Crystal clear skies, biting wind, and the magnetic blue sea – this is what awaited me and my friend in Oslo on a spring break trip. The city was amazing, the people were amazing, and the street style? Amazing. The fashion sense in Oslo was distinctly different from other countries I had previously visited. It was understated, yet simultaneously chic and mature. Neutral tones (primarily black, grey, and white) seemed to have been the favored choice, and the occasional pops of color were carefully integrated so as not to overpower the outfits. A simple oversized coat, accompanied by a large black tote bag and comfy scarf, was all it took to tastefully compose an outfit that screamed flawlessly chic. The overarching theme I noticed in Oslo, no matter the outfit, was that nothing ever looked forced or constricted. Comfort and elegance were paired together meticulously. This simplicity, coupled with a slight hint of androgyne, was what I found so intriguing. It was eclectic, a breath of fresh air. Only occasionally would you see brightly ornamented purses, belts, wild patterns, or even complicated hairstyles. The Norwegians emanated an effortless aura that was sophisticated and timeless – in one word: minimalist.
Minimalism is not Oslo-specific. Rather, it is a small component of a large fashion and lifestyle movement currently sweeping through Scandinavia and beyond. It is transcending the world of fashion and leaving its mark in the world of interior design. It is a style that compliments various areas of life. Two key characteristics of minimalism, specifically in interior design, are an emphasis on simplicity, and a neutral color palette. Common design elements include: light colored walls (white, usually), earthy elements (such as green plants and exposed wood), few decorations, symmetrical, organized unity…In sum: the less, the better.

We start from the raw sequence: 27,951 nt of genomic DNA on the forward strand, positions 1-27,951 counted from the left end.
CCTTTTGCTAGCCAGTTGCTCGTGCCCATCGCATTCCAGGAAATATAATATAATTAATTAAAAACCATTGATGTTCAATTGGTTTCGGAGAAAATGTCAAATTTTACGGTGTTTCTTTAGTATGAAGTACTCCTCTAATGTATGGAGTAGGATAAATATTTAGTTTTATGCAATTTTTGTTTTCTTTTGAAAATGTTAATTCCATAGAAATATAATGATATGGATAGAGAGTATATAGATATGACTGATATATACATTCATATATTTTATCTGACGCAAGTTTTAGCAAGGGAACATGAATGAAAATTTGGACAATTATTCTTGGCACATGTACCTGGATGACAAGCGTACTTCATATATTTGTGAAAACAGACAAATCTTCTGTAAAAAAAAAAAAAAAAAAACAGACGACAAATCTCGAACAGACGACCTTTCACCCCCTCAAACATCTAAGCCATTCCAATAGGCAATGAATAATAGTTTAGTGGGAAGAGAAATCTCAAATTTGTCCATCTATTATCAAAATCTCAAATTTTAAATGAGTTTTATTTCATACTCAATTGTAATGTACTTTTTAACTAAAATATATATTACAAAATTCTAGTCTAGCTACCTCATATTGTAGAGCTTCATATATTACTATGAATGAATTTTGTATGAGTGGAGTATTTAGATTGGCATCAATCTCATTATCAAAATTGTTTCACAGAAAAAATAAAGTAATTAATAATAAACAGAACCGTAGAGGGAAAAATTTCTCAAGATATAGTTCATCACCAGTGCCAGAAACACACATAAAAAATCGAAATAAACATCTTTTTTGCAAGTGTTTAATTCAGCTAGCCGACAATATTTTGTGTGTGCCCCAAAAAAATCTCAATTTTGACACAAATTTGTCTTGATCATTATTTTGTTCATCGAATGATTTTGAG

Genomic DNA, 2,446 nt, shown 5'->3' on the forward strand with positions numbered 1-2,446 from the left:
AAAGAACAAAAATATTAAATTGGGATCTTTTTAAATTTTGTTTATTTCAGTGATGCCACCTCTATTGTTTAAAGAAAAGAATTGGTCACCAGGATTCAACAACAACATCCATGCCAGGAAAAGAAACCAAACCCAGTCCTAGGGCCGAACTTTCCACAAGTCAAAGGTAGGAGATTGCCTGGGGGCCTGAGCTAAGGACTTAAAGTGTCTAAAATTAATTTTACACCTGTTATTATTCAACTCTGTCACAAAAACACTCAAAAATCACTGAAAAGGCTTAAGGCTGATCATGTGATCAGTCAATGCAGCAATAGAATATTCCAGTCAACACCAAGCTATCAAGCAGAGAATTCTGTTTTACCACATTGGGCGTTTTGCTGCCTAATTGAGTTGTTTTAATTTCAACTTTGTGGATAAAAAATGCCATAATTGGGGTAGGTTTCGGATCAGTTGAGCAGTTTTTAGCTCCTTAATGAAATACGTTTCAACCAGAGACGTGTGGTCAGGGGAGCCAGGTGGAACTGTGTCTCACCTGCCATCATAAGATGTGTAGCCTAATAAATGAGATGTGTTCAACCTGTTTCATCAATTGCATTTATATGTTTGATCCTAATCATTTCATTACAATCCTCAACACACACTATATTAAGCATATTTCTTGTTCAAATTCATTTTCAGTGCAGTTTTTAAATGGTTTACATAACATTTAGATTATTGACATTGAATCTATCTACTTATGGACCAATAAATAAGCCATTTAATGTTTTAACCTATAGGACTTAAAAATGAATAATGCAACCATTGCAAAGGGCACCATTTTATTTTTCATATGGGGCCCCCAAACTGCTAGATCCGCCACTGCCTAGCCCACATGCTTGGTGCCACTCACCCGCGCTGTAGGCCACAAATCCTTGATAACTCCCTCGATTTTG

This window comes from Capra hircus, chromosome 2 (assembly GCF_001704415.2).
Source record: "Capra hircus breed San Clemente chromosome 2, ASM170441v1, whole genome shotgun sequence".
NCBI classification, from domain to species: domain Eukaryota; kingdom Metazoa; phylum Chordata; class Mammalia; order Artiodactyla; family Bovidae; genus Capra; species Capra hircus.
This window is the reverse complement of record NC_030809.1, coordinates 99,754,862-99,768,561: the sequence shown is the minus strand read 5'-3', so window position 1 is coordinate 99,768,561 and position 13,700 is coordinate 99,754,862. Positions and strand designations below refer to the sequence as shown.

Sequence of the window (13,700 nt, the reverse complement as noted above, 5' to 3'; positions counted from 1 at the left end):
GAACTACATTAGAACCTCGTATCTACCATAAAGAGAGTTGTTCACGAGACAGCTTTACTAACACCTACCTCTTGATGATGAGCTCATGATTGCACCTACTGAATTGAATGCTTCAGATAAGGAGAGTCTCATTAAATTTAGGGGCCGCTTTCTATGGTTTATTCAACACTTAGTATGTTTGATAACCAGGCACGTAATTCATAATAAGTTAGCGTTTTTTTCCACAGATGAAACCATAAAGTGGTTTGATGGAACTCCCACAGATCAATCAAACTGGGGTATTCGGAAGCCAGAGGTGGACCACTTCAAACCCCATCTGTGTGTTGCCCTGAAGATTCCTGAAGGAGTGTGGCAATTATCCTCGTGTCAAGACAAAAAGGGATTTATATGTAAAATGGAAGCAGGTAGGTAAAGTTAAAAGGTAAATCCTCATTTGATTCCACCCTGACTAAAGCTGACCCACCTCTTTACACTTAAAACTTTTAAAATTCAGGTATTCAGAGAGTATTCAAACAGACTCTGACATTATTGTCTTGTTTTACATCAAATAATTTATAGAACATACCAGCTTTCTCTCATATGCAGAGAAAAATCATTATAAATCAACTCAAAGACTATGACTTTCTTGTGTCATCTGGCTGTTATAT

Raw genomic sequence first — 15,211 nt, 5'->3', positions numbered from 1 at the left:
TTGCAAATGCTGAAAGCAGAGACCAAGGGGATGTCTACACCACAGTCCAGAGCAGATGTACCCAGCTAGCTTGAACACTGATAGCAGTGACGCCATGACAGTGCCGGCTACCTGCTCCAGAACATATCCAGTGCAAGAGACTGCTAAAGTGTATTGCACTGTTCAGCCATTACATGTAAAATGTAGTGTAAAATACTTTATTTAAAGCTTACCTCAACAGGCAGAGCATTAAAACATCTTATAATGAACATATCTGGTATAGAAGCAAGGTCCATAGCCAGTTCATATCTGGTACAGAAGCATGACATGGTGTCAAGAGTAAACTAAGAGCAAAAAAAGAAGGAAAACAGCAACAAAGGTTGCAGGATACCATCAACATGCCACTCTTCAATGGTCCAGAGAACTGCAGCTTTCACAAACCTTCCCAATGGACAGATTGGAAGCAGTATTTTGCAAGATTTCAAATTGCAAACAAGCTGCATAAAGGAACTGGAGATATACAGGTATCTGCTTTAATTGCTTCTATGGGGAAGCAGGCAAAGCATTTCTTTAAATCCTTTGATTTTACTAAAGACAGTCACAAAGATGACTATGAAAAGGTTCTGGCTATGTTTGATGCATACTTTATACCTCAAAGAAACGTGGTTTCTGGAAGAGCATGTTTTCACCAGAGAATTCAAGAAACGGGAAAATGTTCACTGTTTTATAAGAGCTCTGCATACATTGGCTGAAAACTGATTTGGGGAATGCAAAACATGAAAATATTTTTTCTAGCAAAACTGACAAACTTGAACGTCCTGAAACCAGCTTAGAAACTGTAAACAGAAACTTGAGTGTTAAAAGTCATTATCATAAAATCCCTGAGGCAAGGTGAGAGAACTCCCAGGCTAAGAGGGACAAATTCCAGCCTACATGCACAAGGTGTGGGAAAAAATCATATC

However, minimalism is not all about having less; rather, it is about organizing space in a way that promotes order and is visually and aesthetically appealing. It stresses the importance of reducing unnecessary clutter that does not enhance your life. Perhaps this is precisely what I was observing in Oslo’s street style. It seems to be a unifying cultural aspect of the Nordic countries that connects fashion, interior design, and other aspects of daily life. Stripped of unnecessary embellishments, minimalism presents only tasteful, complementary pieces that work to present a unified vision.
The minimalist trend is also taking initiative globally. It is gaining attention as not only a clean, ordered taste for interior design and fashion, but also as a global response to an ongoing climate crisis. People are becoming aware of how they can live a more ecologically sustainable lifestyle, and one of the solutions is to own less. It promotes a lifestyle devoid of frivolity, and instead focuses on living only with the essential. Thus, minimalism is present in multiple facets of daily life. It is a key component of Scandinavian street fashion, a popular interior design style, and a new environmentalist lifestyle.